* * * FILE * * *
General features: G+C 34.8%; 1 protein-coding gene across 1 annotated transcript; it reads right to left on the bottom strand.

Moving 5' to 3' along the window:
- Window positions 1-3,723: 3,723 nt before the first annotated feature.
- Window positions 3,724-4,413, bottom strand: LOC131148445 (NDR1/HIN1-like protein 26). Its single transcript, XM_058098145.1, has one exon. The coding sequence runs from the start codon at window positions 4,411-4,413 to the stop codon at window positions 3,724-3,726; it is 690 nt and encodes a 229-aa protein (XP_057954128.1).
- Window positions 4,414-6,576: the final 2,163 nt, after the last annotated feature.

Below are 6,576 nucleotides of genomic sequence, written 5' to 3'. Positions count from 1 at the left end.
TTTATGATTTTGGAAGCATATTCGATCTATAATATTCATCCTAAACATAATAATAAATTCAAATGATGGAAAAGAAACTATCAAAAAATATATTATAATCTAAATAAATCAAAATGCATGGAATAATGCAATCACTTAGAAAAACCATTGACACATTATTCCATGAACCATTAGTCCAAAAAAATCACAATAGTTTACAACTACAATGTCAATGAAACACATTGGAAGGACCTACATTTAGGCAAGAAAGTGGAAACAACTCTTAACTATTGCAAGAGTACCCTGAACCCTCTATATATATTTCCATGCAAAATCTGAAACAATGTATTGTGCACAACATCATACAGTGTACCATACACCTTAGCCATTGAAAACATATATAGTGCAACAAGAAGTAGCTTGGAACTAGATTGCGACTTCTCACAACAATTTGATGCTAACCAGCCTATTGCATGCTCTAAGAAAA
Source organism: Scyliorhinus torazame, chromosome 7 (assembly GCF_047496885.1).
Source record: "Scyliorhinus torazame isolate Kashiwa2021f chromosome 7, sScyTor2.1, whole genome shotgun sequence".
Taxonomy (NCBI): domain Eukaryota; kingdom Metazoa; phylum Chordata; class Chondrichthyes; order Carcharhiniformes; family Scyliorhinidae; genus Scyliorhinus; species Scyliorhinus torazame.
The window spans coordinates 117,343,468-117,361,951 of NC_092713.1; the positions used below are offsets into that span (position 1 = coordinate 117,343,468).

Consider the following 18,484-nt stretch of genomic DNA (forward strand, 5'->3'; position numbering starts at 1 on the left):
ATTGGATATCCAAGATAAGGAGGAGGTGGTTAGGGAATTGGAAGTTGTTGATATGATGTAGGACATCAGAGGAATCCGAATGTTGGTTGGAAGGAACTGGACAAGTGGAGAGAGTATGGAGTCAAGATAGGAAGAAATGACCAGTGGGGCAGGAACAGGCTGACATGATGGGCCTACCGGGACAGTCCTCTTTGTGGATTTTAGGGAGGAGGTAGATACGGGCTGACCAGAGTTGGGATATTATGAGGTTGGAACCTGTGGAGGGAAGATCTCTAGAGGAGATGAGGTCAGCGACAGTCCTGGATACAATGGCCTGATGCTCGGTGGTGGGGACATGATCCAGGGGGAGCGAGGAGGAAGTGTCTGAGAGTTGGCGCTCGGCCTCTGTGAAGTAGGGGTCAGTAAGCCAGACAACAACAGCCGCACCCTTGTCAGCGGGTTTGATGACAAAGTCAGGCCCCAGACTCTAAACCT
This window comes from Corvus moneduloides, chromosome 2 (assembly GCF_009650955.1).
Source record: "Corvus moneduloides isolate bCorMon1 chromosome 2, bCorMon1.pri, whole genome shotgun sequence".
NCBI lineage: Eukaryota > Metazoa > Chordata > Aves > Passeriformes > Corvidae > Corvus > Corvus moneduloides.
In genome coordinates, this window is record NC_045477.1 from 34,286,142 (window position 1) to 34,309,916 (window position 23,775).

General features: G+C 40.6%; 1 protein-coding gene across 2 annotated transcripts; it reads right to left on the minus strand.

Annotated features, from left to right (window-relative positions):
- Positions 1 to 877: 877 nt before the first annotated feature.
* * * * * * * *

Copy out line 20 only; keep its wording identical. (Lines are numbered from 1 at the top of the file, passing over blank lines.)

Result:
- Positions 1 to 877: 877 nt before the first annotated feature.